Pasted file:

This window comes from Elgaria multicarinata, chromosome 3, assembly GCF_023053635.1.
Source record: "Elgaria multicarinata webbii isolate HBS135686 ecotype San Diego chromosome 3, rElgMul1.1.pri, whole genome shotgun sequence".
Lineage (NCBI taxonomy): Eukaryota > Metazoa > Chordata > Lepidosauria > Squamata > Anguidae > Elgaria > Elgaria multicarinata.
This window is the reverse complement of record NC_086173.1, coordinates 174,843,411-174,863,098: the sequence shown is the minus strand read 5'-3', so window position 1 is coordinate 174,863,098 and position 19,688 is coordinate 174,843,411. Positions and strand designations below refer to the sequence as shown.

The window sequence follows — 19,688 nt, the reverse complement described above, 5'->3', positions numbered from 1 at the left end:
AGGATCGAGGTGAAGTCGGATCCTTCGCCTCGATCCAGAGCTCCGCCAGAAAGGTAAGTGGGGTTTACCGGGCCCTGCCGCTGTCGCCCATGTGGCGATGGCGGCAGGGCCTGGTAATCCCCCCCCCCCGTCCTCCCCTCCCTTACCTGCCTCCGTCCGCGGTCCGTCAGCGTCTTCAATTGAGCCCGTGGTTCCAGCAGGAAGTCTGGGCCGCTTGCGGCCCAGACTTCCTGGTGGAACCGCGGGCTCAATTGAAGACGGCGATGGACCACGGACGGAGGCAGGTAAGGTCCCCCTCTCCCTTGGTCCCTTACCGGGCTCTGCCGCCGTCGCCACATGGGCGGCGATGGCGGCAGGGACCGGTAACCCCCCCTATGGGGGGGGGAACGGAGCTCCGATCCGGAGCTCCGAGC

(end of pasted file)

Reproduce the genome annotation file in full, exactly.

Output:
This window comes from Elgaria multicarinata, chromosome 3, assembly GCF_023053635.1.
Source record: "Elgaria multicarinata webbii isolate HBS135686 ecotype San Diego chromosome 3, rElgMul1.1.pri, whole genome shotgun sequence".
Lineage (NCBI taxonomy): Eukaryota > Metazoa > Chordata > Lepidosauria > Squamata > Anguidae > Elgaria > Elgaria multicarinata.
This window is the reverse complement of record NC_086173.1, coordinates 174,843,411-174,863,098: the sequence shown is the minus strand read 5'-3', so window position 1 is coordinate 174,863,098 and position 19,688 is coordinate 174,843,411. Positions and strand designations below refer to the sequence as shown.

The window sequence follows — 19,688 nt, the reverse complement described above, 5'->3', positions numbered from 1 at the left end:
AGGATCGAGGTGAAGTCGGATCCTTCGCCTCGATCCAGAGCTCCGCCAGAAAGGTAAGTGGGGTTTACCGGGCCCTGCCGCTGTCGCCCATGTGGCGATGGCGGCAGGGCCTGGTAATCCCCCCCCCCCGTCCTCCCCTCCCTTACCTGCCTCCGTCCGCGGTCCGTCAGCGTCTTCAATTGAGCCCGTGGTTCCAGCAGGAAGTCTGGGCCGCTTGCGGCCCAGACTTCCTGGTGGAACCGCGGGCTCAATTGAAGACGGCGATGGACCACGGACGGAGGCAGGTAAGGTCCCCCTCTCCCTTGGTCCCTTACCGGGCTCTGCCGCCGTCGCCACATGGGCGGCGATGGCGGCAGGGACCGGTAACCCCCCCTATGGGGGGGGGAACGGAGCTCCGATCCGGAGCTCCGAGC